ACH payments are a fast, convenient and affordable way to send payments among banks and individuals. ACH stands for Automated Clearing House, the network used to route credit and debit transactions to and from various financial institutions.
Though regional ACH bank associations existed in the early 1970s, it wasn’t until 1978 that all banks in the U.S. could send and receive ACH payments among themselves. Since the widespread implementation and use of ACH payments, the technology has expanded into other practical uses.
For example, when you make an electronic payment (like paying your student loans), your lender and your bank use the ACH system to complete the transaction. The ACH network also allows institutions to update account statements once transactions are settled. Though ACH was originally used mostly for recurring payments, the network is now also used to process one-time debit transfers like payments made online and by telephone.
How are ACH payments used?
Though you may not know all the technical aspects of how the ACH payment process works, you are probably already using it anyway. Each time you pay a bill online or authorize a deduction from your bank account, you are using ACH payments. In fact, a survey by the National Automated Clearing House Association (NACHA) reported that nearly 50 percent of all consumer bill payments are made via ACH.
ACH is also involved when you receive direct deposits from sources like your paycheck or income tax refund. Then, there are intermediaries like PayPal, Venmo, Zelle and other peer-to-peer payment services that allow you to use the ACH network for sending and receiving payments.
If you still write checks, ACH powers the clearing process as well. The process of “back office conversion” allows originators (the party that initiates a credit or debit) to convert paper checks into an ACH debit. This allows for faster clearing times for checks for both the check writer and check recipient.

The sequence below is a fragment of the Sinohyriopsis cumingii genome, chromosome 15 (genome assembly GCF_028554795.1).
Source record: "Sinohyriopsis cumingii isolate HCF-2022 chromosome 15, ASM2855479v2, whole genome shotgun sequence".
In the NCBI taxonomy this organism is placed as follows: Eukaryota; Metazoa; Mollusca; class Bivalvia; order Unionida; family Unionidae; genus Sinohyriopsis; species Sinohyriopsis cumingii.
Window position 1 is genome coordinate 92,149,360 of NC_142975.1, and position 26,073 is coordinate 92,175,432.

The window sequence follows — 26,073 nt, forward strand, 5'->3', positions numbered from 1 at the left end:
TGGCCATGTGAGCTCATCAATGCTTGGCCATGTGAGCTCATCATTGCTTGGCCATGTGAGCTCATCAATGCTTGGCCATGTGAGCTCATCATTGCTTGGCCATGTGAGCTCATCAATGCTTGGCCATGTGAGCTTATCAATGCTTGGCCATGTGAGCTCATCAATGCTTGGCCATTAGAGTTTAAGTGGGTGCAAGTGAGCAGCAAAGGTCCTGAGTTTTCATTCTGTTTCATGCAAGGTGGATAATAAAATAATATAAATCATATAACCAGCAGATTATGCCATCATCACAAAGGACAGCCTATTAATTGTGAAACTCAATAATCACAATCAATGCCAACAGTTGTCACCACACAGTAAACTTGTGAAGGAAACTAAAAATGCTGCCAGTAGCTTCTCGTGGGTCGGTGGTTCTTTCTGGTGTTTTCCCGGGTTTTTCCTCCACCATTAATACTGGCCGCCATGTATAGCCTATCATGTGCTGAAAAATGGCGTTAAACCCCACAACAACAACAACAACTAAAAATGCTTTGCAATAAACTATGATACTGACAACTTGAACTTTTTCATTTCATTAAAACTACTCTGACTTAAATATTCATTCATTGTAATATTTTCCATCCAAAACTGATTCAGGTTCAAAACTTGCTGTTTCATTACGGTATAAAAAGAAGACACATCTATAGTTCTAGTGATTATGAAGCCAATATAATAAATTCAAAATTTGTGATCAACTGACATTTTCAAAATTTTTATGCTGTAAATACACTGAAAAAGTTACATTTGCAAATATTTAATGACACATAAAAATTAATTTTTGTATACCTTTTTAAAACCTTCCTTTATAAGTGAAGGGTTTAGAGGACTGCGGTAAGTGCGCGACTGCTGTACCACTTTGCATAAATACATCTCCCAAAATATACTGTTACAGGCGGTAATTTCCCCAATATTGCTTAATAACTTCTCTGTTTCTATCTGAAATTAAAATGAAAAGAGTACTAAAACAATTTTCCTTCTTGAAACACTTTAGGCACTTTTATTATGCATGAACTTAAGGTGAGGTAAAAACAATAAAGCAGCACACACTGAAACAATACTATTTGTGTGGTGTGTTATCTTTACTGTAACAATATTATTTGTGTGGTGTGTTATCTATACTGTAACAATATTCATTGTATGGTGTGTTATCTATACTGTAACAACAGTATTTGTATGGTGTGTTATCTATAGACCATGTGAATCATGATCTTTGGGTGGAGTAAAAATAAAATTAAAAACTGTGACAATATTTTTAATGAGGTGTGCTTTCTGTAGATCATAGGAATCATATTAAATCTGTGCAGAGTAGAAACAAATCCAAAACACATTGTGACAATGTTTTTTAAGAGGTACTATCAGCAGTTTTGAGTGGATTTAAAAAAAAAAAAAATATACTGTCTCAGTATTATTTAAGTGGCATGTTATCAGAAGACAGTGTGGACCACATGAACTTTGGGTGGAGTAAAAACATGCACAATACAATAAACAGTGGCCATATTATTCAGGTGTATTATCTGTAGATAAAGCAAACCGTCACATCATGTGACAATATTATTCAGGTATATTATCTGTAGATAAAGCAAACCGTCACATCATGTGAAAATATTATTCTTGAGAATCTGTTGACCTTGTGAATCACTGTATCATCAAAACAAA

How ACH payments work
Here’s how the ACH payments process generally works:
- The originator initiates a transaction. Common types of transactions include payroll deposits, government and Social Security benefits, bill payments, online banking payments, person-to-person (P2P) and business-to-business (B2B) payments.
- The Originating Depository Financial institution (ODFI) enters the ACH entry.
- The ODFI transmits the payments to an ACH Operator (the clearing house that settles ACH transactions).
- The ACH operator receives the payment entry from the ODFI.
- The receiver’s account is credited.
- The ACH credit transaction settles in one to two business days(from the time the originator initiates the transaction), while debit transactions settle in one business day.
Though ACH transactions can settle in one to two business days, the timeline can be shorter or longer. Why? ACH transactions are batched and transmitted to clearing houses at predetermined intervals throughout the day, so any transactions submitted after those cutoff times could have to wait for the next transmittal period. If there are errors or issues, this could delay transaction settlement further. Errors could included improperly coding transactions, duplicate entries or incorrect references to account numbers.
There are two main ACH processors that handle all the debit and credit files for banks here in the United States: The Federal Reserve or The Clearing House. If you take a look at the Federal Reserve transmission and settlement schedule along with explanations of how banks should schedule their credit and debit transmissions, you’ll see that there are plenty of variables that could cause this process to become delayed. Mainly, it comes down to the banks submitting their transaction files in sync with the Fed’s schedule.